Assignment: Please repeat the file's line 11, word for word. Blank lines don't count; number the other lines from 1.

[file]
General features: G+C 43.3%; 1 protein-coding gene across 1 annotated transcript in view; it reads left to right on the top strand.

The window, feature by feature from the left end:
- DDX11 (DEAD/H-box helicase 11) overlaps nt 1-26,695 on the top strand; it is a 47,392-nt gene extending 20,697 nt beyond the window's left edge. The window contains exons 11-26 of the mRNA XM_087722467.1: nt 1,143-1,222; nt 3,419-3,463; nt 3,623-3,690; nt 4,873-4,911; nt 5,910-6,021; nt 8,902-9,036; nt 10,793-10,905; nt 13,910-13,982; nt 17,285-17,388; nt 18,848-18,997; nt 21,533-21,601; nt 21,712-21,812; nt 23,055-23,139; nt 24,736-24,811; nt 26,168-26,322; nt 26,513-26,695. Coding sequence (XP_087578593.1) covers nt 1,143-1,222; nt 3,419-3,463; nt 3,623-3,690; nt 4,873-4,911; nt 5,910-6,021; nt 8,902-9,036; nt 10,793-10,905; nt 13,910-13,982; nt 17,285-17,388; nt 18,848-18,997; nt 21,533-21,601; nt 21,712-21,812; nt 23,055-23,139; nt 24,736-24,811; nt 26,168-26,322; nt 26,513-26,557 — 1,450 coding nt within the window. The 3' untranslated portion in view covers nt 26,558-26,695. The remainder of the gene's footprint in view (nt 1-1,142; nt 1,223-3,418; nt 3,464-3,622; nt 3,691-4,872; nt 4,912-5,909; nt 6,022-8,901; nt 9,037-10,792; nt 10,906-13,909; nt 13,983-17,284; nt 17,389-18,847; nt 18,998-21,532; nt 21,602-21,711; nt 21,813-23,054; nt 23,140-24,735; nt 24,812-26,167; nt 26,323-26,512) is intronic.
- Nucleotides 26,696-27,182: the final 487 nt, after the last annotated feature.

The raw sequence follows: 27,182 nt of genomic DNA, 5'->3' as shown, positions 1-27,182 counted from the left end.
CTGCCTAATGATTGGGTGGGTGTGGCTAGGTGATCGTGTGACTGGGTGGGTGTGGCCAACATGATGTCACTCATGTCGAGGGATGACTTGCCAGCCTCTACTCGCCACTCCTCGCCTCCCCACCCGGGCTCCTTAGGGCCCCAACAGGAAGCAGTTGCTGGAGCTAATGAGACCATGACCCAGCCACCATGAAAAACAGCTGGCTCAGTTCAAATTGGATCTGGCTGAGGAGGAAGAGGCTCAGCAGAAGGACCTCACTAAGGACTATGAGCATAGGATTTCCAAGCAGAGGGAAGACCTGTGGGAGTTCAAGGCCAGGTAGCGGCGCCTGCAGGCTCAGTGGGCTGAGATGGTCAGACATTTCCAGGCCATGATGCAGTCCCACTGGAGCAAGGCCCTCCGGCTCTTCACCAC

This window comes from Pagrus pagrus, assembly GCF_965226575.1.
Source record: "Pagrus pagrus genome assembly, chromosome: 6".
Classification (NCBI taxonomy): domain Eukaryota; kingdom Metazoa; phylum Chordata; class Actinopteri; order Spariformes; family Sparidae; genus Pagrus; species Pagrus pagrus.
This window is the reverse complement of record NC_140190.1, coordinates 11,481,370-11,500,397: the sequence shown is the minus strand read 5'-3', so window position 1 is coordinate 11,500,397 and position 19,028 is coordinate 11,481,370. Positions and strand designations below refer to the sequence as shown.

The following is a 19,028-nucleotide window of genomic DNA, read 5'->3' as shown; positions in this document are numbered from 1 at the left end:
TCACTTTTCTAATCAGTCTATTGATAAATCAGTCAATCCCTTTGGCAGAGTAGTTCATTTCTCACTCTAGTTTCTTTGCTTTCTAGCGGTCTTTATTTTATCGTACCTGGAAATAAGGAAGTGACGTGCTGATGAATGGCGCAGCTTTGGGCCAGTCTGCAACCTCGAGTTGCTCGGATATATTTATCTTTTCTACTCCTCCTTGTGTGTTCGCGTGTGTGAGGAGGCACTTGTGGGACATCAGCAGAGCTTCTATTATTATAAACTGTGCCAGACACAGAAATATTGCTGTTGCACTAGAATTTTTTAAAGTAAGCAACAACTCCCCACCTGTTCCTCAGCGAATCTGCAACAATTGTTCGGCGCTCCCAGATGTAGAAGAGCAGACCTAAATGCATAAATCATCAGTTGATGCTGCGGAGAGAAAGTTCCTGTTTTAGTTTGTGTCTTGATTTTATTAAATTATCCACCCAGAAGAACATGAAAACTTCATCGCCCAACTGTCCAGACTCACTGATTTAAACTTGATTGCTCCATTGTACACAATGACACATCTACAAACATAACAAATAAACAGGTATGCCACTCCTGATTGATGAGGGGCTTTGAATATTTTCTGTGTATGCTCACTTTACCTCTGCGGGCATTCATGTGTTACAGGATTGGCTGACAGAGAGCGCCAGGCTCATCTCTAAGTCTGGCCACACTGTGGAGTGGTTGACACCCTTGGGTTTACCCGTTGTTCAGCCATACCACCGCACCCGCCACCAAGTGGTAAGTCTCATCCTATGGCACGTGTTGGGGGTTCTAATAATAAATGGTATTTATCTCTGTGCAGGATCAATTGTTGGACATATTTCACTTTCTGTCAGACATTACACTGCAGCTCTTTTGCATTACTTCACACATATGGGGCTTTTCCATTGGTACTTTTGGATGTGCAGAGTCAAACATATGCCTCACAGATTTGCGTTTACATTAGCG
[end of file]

The following is a 19,028-nucleotide window of genomic DNA, read 5'->3' as shown; positions in this document are numbered from 1 at the left end: